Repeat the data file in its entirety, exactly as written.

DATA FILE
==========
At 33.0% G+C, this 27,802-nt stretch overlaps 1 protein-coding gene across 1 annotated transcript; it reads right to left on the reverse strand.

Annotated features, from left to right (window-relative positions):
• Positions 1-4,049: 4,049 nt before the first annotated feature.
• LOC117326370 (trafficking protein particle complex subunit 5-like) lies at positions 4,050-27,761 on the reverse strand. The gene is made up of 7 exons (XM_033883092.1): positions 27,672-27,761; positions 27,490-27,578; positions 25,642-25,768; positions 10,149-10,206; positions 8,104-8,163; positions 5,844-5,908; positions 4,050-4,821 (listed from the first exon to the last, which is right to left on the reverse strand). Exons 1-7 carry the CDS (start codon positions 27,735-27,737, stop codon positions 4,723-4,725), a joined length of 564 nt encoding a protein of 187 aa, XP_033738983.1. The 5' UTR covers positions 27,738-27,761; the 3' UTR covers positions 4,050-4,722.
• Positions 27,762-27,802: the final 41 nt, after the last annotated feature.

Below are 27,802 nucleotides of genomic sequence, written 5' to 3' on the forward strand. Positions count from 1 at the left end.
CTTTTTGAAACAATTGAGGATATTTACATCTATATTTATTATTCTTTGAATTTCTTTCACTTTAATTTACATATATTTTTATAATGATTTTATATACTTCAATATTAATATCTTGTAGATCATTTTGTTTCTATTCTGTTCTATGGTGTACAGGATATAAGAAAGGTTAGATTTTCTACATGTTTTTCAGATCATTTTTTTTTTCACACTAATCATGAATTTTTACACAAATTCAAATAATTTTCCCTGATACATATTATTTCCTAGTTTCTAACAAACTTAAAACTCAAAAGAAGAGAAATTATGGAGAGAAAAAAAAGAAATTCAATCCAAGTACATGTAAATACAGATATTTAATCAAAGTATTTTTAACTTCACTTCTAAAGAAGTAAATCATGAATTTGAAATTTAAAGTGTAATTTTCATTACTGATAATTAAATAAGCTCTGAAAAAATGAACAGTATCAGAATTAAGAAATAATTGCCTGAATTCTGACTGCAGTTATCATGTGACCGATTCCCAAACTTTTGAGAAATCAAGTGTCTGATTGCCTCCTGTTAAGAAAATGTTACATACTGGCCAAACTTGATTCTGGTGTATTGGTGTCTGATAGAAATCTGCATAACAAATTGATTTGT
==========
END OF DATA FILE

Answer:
At 33.0% G+C, this 27,802-nt stretch overlaps 1 protein-coding gene across 1 annotated transcript; it reads right to left on the reverse strand.

Annotated features, from left to right (window-relative positions):
• Positions 1-4,049: 4,049 nt before the first annotated feature.
• LOC117326370 (trafficking protein particle complex subunit 5-like) lies at positions 4,050-27,761 on the reverse strand. The gene is made up of 7 exons (XM_033883092.1): positions 27,672-27,761; positions 27,490-27,578; positions 25,642-25,768; positions 10,149-10,206; positions 8,104-8,163; positions 5,844-5,908; positions 4,050-4,821 (listed from the first exon to the last, which is right to left on the reverse strand). Exons 1-7 carry the CDS (start codon positions 27,735-27,737, stop codon positions 4,723-4,725), a joined length of 564 nt encoding a protein of 187 aa, XP_033738983.1. The 5' UTR covers positions 27,738-27,761; the 3' UTR covers positions 4,050-4,722.
• Positions 27,762-27,802: the final 41 nt, after the last annotated feature.

Below are 27,802 nucleotides of genomic sequence, written 5' to 3' on the forward strand. Positions count from 1 at the left end.
CTTTTTGAAACAATTGAGGATATTTACATCTATATTTATTATTCTTTGAATTTCTTTCACTTTAATTTACATATATTTTTATAATGATTTTATATACTTCAATATTAATATCTTGTAGATCATTTTGTTTCTATTCTGTTCTATGGTGTACAGGATATAAGAAAGGTTAGATTTTCTACATGTTTTTCAGATCATTTTTTTTTTCACACTAATCATGAATTTTTACACAAATTCAAATAATTTTCCCTGATACATATTATTTCCTAGTTTCTAACAAACTTAAAACTCAAAAGAAGAGAAATTATGGAGAGAAAAAAAAGAAATTCAATCCAAGTACATGTAAATACAGATATTTAATCAAAGTATTTTTAACTTCACTTCTAAAGAAGTAAATCATGAATTTGAAATTTAAAGTGTAATTTTCATTACTGATAATTAAATAAGCTCTGAAAAAATGAACAGTATCAGAATTAAGAAATAATTGCCTGAATTCTGACTGCAGTTATCATGTGACCGATTCCCAAACTTTTGAGAAATCAAGTGTCTGATTGCCTCCTGTTAAGAAAATGTTACATACTGGCCAAACTTGATTCTGGTGTATTGGTGTCTGATAGAAATCTGCATAACAAATTGATTTGT